“Junii Brasovului” are a group of horsemen from Schei – an old Romanian neighborhood located near the citadel, today a district of Brasov.
Every year during spring they hold a special feast which represents a complex of Christian Orthodox traditions and pre-Christian rituals inherited from distant ancestors. The spring ritual is related to the ancient cult of the Sun which was joined with the resurrection of Christ – both signifying the renewal of life.
The spring ritual was forbidden in 1949 through a decree signed by Ana Pauker but was reintroduced by Nicolae Ceausescu in 1967.
The Juni on a visit to Bucharest in front of the Romanian Atenaeum (dated 1971). The Juni ritual was forbidden in 1949 through a decree signed by Ana Pauker but was reintroduced by Nicolae Ceausescu in 1967.
The Juni on a visit to Bucharest in front of the Romanian Government (dated 1970). The Juni ritual was forbidden in 1949 through a decree signed by Ana Pauker but was reintroduced by Nicolae Ceausescu in 1967.
Brasov’s old citadel, located at the mouth of the mountain valley near Bârsa plains
Brasov citadel, situated on a commercial route at the border of Vallachia and Transylvania, was a flourishing trading center. The citadel was built at the mouth of a mountain valley. During the Saxon rule of the 13th to 17th century following the Unio Trium Nationum military pact, Romanians lost their civil rights while Saxon merchants and Hungarian nobility gained privileges. In Brasov they were forbidden from owning property inside the fortress. Called Vallachians at the time, they were living outside the wall in the neighborhood named Schei, also called Obere Vorstadt (Upper Suburb) or Wallachische Vorstadt (Vallachian Suburb) by Germans.
Aerial panorama of Brasov – the old citadel is located at the mouth of the valley, with Blumenau and Altstadt suburbs nearby. On the opposite side – Schei is located further down the valley between mountains.
View from Tampa mountain over Brasov’s old citadel and its Saxon and Hungarian suburbs. Behind it is the Bârsa plain (Câmpia Bârsei).
View from Tampa mountain over Schei (right), Romanian suburb near Brasov’s main citadel. From Schei onward begins the long Carpathian mountain chain, visible in the background. Left of Tampa is a newly built district in a narrow valley.
Baedeker guide (year 1896) shows the old Brasov (Kronstadt) citadel with the suburbs of Schei (Obere Vorstadt), Blumenau and Alstadt
Old photo taken above Schei district, with Brasov in the far background
Schei is located in the south of the citadel, in between mountains. On the opposite side of the citadel, the Hungarian-Saxon populations were living in two neighborhoods: Blumenau (Blumana in Romanian) inhabited by Hungarians, Altstadt (inhabited by German farmers).
The Juni and pre-Christian paganism
“Juni” is an old word that means “young unmarried men”. Juni may also be called “feciori” which has the same meaning. In Brasov in particular, Juni applies to men of all ages, divided into married (old juni) or unmarried (young juni).
Although the Juni of Brasov have their specific ways of celebration, the Juni groups are found all throughout Romania. Up until recently, most Romanian villages had Juni groups but the forced urbanization, in addition with new EU laws which limited horse riding, has had a negative effect on these traditions.
Juni from Mandra in 1928
Juni from Gura Raului
The young men of a community reunite in a group called “ceata” (ceata de feciori, ceata de juni) during the winter solstice and spring when they perform pre-Christian songs and rituals; the purpose of these rituals is to help perpetuate fertility during winter, and to celebrate the return of the sun during spring. Only in recent times did the Christian element blend with the pagan traditions in such a manner that today they coincide with the main Christian holidays – Christmas and Easter.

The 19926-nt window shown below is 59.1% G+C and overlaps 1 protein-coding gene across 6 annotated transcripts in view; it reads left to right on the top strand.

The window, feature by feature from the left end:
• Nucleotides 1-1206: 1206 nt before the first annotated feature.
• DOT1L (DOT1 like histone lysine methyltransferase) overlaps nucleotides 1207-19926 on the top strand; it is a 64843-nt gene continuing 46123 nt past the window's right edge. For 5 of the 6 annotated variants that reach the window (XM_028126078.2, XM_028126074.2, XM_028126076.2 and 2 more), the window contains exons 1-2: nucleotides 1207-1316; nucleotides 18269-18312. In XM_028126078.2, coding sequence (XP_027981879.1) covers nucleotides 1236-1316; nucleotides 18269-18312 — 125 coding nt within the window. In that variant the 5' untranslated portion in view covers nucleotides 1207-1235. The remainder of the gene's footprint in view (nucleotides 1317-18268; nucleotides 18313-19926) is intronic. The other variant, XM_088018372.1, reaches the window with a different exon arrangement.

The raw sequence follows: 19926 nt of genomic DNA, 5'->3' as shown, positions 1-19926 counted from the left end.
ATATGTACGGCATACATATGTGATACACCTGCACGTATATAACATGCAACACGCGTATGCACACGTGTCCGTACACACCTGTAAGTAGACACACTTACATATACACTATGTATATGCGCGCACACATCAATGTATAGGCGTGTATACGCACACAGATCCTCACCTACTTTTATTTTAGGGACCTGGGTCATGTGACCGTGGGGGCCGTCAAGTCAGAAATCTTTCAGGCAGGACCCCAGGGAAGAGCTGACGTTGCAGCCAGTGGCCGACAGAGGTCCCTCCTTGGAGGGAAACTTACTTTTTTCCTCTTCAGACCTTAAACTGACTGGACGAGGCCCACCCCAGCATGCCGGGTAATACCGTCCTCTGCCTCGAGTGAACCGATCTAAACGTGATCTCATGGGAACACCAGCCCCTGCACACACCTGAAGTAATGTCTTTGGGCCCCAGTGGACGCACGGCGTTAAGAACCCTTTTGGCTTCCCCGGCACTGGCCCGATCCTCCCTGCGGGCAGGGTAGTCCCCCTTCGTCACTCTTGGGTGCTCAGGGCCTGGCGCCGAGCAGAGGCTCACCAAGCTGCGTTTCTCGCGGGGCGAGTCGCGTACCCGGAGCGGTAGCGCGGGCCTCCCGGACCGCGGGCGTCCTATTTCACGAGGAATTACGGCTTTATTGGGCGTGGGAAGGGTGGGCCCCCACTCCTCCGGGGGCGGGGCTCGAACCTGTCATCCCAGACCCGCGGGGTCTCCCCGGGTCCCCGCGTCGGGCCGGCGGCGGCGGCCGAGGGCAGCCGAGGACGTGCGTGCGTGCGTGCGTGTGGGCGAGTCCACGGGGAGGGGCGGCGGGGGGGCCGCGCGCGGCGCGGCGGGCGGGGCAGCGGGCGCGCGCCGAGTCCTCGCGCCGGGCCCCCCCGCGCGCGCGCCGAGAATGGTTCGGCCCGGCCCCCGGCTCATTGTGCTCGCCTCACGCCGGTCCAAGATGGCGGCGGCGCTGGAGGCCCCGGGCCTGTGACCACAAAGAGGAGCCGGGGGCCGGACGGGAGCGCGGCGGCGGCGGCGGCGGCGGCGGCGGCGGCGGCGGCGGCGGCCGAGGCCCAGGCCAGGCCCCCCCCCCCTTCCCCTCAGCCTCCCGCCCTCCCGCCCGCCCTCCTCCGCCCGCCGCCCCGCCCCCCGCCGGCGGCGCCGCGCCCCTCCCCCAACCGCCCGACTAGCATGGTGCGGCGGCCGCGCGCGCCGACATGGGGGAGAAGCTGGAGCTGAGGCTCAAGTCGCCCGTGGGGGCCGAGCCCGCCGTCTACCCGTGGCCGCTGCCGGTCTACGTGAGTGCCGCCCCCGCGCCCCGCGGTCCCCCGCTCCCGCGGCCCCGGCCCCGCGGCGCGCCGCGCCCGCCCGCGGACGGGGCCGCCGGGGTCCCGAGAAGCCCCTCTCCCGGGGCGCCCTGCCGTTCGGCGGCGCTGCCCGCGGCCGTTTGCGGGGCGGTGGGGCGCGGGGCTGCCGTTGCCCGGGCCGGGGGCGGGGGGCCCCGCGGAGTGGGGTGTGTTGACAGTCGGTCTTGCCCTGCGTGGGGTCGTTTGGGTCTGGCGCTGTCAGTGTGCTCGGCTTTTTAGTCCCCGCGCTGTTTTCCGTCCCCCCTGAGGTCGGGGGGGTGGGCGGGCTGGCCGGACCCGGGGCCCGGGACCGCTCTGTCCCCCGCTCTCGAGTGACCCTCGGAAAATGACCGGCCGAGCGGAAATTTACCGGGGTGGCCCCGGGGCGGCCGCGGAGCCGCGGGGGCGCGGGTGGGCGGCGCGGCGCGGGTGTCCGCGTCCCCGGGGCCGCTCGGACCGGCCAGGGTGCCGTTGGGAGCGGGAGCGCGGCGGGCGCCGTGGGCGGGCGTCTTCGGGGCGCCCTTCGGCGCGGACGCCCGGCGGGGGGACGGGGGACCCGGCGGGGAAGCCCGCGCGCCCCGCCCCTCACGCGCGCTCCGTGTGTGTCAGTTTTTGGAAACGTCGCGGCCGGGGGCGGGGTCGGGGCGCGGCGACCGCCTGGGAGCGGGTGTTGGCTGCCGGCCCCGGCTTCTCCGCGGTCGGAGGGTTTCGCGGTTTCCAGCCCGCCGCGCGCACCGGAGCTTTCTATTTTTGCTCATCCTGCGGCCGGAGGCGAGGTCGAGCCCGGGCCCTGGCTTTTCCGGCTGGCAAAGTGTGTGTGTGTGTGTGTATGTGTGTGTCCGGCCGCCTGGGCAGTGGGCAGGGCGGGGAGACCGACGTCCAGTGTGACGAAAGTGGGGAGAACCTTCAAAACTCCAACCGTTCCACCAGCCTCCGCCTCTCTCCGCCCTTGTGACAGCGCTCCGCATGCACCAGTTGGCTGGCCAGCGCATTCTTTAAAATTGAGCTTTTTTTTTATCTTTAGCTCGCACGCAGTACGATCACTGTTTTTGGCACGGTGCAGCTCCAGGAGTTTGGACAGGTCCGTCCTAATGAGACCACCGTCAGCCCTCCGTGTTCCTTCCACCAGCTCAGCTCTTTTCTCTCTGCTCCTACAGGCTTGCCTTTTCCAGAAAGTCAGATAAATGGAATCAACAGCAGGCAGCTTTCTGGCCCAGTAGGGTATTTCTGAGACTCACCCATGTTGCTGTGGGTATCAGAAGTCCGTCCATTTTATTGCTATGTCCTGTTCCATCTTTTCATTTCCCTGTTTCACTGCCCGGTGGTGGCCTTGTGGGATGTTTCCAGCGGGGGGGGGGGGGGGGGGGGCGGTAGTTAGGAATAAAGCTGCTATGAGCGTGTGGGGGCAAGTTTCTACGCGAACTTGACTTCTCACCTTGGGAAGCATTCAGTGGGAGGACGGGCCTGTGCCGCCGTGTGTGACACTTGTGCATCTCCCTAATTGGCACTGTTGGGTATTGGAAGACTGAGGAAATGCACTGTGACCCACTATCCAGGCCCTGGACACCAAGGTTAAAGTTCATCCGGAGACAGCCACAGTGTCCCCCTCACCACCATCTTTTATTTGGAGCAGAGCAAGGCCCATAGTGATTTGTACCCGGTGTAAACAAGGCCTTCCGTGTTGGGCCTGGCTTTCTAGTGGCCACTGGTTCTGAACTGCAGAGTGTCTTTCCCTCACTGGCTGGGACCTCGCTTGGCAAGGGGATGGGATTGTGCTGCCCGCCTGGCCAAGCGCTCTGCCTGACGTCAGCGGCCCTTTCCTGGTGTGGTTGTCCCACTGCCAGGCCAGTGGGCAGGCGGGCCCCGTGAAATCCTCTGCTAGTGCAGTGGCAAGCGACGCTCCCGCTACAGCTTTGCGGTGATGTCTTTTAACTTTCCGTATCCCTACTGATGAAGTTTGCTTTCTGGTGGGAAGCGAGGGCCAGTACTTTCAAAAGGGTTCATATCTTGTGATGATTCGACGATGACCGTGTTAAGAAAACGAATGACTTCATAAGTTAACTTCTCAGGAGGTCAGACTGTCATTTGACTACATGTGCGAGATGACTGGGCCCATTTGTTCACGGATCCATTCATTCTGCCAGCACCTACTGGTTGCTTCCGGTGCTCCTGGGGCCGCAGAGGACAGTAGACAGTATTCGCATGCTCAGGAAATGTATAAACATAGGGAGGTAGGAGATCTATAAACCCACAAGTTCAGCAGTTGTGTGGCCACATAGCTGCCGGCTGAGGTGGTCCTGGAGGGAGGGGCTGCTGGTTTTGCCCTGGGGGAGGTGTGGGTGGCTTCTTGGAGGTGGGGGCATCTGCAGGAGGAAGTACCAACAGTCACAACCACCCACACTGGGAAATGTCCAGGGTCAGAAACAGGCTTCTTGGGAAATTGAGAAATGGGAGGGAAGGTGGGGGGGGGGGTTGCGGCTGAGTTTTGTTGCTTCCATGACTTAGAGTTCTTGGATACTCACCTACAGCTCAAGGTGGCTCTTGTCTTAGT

Fagaras Juni (called Feciori in the region)
The pre-Christian rituals are still alive all across Romania and are often practiced alongside Christian holidays. German chronicler Julius Teutsch, who observed the Brasov Juni rituals, concluded that they were remnant of an “ancient pre-Christian era” and said these traditions can be seen everywhere across the mountain hills since Dacian times.
Archive photos of Juni ceremonies
In Brasov, an old custom practiced by the Romanian community which is related to the ancient cult of the sun: on the day of Descent of the Holly Spirit (called Rusalii in Romanian) men, women and children of Schei left in the evening for Mount Postăvarul (a few km from the village) after men knocked from door to door, using a hammer designed as a serpent to knock on each gate. On the mountain they waited until morning when the sun appeared in order to throw what they had on hand towards the sun, lest the “werewolves” stole the sun.
Dacians believed that the life-giving sun was swollen by dragons during winter; the same motif can be found in the Thracian Horseman depiction where a man on a horse fights off a dragon (in pre-Christian mythology, the horse is associated with sun and summer, and the wolf/ werewolf associated with winter).
The presence of horses is not accidental; the animal always played a vital role in popular folk since time immemorial – the horse was believed to be pulling the Sun Chariot across the sky, bringing with it the life-giving sun and assuring fertility for the new year. The Dacians celebrated this cult in the spring, when the Brasov Juni also celebrate it in order to mark the renewal of nature and the beginning of new life, whose significance was intertwined with the revival of Christ. The horse is venerated in various ways across the country, such as Boboteaza Cailor (The christening of horses).
Although the meaning of “June” is “young unmarried son“, the Brasov ceremony reunites all men. The young unmarried men are picked up from their family homes by organized groups of men of all ages, and for the following days they play out a series of rituals and traditions.
Traditional “Surla” which announces the arrival of spring. A leading man with surla stands in front of the Juni ceremonial walk
The ceremony begins Monday early morning and ends one week later on the first Sunday after the Orthodox Easter (Duminica Tomii). On day one, the young men visit the homes of young unmarried girls. On the last day, they have the ceremonial walk on horseback through the city, which ends at Solomon’s Rocks, located 2 km from Schei.
The men are divided in 7 traditional groups, number based on the religious belief that God made the world in 7 days. Every group has its own costumes and the leader of each group carries a scepter with a traditional flag and a tricolor ribbon (colors of the Romanian flag), which signify dignity and bravery.